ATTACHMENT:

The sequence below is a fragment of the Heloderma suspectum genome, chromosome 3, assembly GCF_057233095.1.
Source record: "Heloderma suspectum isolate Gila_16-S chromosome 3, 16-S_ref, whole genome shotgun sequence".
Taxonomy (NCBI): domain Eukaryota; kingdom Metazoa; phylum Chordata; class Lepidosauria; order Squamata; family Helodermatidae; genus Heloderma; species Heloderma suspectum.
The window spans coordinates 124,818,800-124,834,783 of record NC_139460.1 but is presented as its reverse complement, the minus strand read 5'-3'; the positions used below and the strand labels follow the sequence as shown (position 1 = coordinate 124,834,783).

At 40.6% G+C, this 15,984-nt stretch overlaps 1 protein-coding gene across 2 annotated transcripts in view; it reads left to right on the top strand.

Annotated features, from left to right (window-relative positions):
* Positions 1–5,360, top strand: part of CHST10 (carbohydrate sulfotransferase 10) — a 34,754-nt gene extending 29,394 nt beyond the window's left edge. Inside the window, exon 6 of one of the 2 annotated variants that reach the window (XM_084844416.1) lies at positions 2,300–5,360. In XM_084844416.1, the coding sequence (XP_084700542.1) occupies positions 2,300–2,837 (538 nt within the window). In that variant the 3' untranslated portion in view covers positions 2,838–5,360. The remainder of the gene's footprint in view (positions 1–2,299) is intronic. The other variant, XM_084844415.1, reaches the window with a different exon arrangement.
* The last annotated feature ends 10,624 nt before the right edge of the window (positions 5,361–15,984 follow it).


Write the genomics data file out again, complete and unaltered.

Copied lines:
The sequence below is a fragment of the Heloderma suspectum genome, chromosome 3, assembly GCF_057233095.1.
Source record: "Heloderma suspectum isolate Gila_16-S chromosome 3, 16-S_ref, whole genome shotgun sequence".
Taxonomy (NCBI): domain Eukaryota; kingdom Metazoa; phylum Chordata; class Lepidosauria; order Squamata; family Helodermatidae; genus Heloderma; species Heloderma suspectum.
The window spans coordinates 124,818,800-124,834,783 of record NC_139460.1 but is presented as its reverse complement, the minus strand read 5'-3'; the positions used below and the strand labels follow the sequence as shown (position 1 = coordinate 124,834,783).

At 40.6% G+C, this 15,984-nt stretch overlaps 1 protein-coding gene across 2 annotated transcripts in view; it reads left to right on the top strand.

Annotated features, from left to right (window-relative positions):
* Positions 1–5,360, top strand: part of CHST10 (carbohydrate sulfotransferase 10) — a 34,754-nt gene extending 29,394 nt beyond the window's left edge. Inside the window, exon 6 of one of the 2 annotated variants that reach the window (XM_084844416.1) lies at positions 2,300–5,360. In XM_084844416.1, the coding sequence (XP_084700542.1) occupies positions 2,300–2,837 (538 nt within the window). In that variant the 3' untranslated portion in view covers positions 2,838–5,360. The remainder of the gene's footprint in view (positions 1–2,299) is intronic. The other variant, XM_084844415.1, reaches the window with a different exon arrangement.
* The last annotated feature ends 10,624 nt before the right edge of the window (positions 5,361–15,984 follow it).